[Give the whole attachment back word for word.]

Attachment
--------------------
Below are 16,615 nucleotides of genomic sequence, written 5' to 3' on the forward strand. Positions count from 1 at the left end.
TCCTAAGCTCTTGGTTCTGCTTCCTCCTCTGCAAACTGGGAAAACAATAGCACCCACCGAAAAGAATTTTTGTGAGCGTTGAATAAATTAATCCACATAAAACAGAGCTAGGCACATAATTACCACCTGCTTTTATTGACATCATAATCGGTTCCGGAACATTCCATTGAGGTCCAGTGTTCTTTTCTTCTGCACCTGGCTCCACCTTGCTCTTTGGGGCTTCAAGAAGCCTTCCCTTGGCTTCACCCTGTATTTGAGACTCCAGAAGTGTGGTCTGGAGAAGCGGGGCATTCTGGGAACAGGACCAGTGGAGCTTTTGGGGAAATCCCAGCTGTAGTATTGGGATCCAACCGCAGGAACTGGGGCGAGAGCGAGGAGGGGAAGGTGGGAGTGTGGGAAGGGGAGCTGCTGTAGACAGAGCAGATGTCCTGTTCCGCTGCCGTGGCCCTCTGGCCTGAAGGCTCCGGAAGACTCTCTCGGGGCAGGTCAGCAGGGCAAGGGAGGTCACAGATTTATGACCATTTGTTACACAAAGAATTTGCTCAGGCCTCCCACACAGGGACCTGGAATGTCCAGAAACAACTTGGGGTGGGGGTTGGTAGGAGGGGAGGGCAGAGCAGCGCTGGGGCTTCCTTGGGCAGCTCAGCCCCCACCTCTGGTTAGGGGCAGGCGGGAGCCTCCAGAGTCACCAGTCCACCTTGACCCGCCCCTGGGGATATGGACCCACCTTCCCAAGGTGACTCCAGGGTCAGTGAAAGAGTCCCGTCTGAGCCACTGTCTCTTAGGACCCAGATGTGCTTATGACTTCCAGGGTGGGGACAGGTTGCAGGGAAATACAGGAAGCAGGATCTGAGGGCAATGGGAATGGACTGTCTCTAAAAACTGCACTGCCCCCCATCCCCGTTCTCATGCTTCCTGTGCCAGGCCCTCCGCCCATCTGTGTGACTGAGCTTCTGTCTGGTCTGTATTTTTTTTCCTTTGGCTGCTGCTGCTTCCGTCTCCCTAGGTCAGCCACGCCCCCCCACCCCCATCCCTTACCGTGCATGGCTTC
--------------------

Below are 16,615 nucleotides of genomic sequence, written 5' to 3' on the forward strand. Positions count from 1 at the left end.
TCCTAAGCTCTTGGTTCTGCTTCCTCCTCTGCAAACTGGGAAAACAATAGCACCCACCGAAAAGAATTTTTGTGAGCGTTGAATAAATTAATCCACATAAAACAGAGCTAGGCACATAATTACCACCTGCTTTTATTGACATCATAATCGGTTCCGGAACATTCCATTGAGGTCCAGTGTTCTTTTCTTCTGCACCTGGCTCCACCTTGCTCTTTGGGGCTTCAAGAAGCCTTCCCTTGGCTTCACCCTGTATTTGAGACTCCAGAAGTGTGGTCTGGAGAAGCGGGGCATTCTGGGAACAGGACCAGTGGAGCTTTTGGGGAAATCCCAGCTGTAGTATTGGGATCCAACCGCAGGAACTGGGGCGAGAGCGAGGAGGGGAAGGTGGGAGTGTGGGAAGGGGAGCTGCTGTAGACAGAGCAGATGTCCTGTTCCGCTGCCGTGGCCCTCTGGCCTGAAGGCTCCGGAAGACTCTCTCGGGGCAGGTCAGCAGGGCAAGGGAGGTCACAGATTTATGACCATTTGTTACACAAAGAATTTGCTCAGGCCTCCCACACAGGGACCTGGAATGTCCAGAAACAACTTGGGGTGGGGGTTGGTAGGAGGGGAGGGCAGAGCAGCGCTGGGGCTTCCTTGGGCAGCTCAGCCCCCACCTCTGGTTAGGGGCAGGCGGGAGCCTCCAGAGTCACCAGTCCACCTTGACCCGCCCCTGGGGATATGGACCCACCTTCCCAAGGTGACTCCAGGGTCAGTGAAAGAGTCCCGTCTGAGCCACTGTCTCTTAGGACCCAGATGTGCTTATGACTTCCAGGGTGGGGACAGGTTGCAGGGAAATACAGGAAGCAGGATCTGAGGGCAATGGGAATGGACTGTCTCTAAAAACTGCACTGCCCCCCATCCCCGTTCTCATGCTTCCTGTGCCAGGCCCTCCGCCCATCTGTGTGACTGAGCTTCTGTCTGGTCTGTATTTTTTTTCCTTTGGCTGCTGCTGCTTCCGTCTCCCTAGGTCAGCCACGCCCCCCCACCCCCATCCCTTACCGTGCATGGCTTC